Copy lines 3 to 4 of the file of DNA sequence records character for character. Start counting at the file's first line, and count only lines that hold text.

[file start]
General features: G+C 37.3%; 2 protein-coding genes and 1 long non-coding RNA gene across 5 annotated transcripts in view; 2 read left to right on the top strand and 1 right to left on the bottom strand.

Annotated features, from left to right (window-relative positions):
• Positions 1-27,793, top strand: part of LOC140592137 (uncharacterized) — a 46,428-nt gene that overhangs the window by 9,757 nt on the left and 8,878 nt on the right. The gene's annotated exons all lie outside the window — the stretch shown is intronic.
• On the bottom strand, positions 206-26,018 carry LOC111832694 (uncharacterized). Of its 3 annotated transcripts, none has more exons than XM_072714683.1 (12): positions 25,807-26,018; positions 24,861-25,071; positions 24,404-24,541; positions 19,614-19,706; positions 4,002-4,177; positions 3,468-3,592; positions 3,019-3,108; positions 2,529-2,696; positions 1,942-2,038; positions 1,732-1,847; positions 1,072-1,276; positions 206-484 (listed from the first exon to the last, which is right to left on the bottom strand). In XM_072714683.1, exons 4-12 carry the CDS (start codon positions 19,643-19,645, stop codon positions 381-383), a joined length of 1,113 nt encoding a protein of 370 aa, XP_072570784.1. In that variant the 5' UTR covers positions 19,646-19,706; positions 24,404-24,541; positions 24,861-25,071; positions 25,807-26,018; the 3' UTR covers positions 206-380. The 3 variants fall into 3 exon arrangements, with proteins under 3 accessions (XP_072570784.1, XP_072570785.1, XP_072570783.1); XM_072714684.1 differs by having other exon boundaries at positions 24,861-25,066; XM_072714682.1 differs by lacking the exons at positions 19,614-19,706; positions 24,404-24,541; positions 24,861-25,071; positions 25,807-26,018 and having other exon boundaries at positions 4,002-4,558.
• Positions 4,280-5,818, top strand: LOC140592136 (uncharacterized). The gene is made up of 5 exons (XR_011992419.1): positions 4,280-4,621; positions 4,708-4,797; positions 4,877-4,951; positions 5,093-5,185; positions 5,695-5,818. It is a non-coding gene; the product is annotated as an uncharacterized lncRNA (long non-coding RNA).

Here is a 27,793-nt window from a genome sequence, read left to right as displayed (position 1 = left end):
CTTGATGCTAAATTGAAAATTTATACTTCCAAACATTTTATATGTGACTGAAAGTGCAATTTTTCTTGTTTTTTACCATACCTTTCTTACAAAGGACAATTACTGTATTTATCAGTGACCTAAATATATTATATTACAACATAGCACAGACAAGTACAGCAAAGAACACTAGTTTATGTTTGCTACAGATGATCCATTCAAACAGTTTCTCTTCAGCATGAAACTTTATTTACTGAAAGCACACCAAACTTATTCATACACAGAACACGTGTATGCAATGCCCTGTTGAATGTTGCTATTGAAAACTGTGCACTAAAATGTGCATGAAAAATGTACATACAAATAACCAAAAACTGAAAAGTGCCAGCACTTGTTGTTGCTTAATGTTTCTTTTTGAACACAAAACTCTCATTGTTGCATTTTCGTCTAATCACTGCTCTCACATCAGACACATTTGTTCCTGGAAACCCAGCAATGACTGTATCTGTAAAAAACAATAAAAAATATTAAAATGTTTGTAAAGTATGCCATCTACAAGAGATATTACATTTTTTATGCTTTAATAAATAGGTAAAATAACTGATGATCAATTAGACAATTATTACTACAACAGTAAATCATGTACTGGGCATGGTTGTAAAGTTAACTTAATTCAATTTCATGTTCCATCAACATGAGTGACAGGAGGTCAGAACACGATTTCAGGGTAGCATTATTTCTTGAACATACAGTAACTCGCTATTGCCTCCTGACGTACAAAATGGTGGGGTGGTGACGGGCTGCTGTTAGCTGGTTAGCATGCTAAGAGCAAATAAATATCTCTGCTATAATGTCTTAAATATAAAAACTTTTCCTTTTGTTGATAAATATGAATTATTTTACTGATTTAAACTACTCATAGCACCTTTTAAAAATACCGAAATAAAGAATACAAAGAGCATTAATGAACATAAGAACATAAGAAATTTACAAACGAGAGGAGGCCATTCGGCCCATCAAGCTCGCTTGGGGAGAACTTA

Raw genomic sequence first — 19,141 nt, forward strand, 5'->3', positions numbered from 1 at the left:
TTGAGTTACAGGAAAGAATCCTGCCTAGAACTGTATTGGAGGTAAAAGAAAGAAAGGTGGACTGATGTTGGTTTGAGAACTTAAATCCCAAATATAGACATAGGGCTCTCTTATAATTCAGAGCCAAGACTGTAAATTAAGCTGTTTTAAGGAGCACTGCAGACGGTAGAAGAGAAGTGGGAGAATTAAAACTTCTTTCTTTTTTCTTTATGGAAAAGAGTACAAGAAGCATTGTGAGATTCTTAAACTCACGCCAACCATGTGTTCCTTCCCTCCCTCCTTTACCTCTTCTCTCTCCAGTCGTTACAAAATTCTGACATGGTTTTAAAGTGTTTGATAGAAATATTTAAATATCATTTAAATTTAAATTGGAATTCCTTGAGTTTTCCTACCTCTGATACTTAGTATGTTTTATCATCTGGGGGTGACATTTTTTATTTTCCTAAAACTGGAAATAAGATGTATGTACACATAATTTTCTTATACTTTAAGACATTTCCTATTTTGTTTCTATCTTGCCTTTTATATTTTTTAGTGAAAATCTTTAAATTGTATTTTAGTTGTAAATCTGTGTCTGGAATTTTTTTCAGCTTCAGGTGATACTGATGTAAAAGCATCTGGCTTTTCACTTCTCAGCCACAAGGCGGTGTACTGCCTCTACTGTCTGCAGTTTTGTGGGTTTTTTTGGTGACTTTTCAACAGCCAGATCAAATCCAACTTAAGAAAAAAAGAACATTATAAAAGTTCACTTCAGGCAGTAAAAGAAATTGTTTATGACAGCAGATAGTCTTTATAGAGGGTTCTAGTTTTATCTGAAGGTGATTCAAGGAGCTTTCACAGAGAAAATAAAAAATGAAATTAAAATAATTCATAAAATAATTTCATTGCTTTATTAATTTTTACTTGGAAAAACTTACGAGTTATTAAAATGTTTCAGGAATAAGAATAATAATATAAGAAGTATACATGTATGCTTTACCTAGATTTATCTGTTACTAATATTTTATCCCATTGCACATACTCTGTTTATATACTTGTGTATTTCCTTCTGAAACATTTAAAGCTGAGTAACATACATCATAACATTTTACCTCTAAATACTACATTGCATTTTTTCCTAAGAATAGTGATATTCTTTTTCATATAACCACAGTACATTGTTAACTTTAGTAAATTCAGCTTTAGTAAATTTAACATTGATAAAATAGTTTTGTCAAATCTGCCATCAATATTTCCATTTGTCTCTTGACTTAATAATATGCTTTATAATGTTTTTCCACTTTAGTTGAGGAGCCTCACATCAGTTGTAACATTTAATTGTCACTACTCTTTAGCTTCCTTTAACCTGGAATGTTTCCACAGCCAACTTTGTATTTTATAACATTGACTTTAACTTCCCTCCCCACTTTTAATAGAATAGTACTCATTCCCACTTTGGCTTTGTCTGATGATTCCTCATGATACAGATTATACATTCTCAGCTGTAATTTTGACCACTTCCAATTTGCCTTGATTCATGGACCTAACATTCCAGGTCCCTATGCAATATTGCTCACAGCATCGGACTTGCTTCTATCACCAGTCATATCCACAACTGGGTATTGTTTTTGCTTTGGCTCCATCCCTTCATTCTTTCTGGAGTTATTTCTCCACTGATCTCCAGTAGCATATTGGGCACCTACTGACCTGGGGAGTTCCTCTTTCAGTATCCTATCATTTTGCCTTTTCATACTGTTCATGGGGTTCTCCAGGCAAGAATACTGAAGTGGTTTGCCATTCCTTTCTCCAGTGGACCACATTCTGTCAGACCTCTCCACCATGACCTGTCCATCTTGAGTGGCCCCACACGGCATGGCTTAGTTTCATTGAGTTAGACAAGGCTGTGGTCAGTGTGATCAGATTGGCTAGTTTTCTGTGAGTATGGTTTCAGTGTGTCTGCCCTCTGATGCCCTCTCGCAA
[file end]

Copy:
• Positions 1-27,793, top strand: part of LOC140592137 (uncharacterized) — a 46,428-nt gene that overhangs the window by 9,757 nt on the left and 8,878 nt on the right. The gene's annotated exons all lie outside the window — the stretch shown is intronic.
• On the bottom strand, positions 206-26,018 carry LOC111832694 (uncharacterized). Of its 3 annotated transcripts, none has more exons than XM_072714683.1 (12): positions 25,807-26,018; positions 24,861-25,071; positions 24,404-24,541; positions 19,614-19,706; positions 4,002-4,177; positions 3,468-3,592; positions 3,019-3,108; positions 2,529-2,696; positions 1,942-2,038; positions 1,732-1,847; positions 1,072-1,276; positions 206-484 (listed from the first exon to the last, which is right to left on the bottom strand). In XM_072714683.1, exons 4-12 carry the CDS (start codon positions 19,643-19,645, stop codon positions 381-383), a joined length of 1,113 nt encoding a protein of 370 aa, XP_072570784.1. In that variant the 5' UTR covers positions 19,646-19,706; positions 24,404-24,541; positions 24,861-25,071; positions 25,807-26,018; the 3' UTR covers positions 206-380. The 3 variants fall into 3 exon arrangements, with proteins under 3 accessions (XP_072570784.1, XP_072570785.1, XP_072570783.1); XM_072714684.1 differs by having other exon boundaries at positions 24,861-25,066; XM_072714682.1 differs by lacking the exons at positions 19,614-19,706; positions 24,404-24,541; positions 24,861-25,071; positions 25,807-26,018 and having other exon boundaries at positions 4,002-4,558.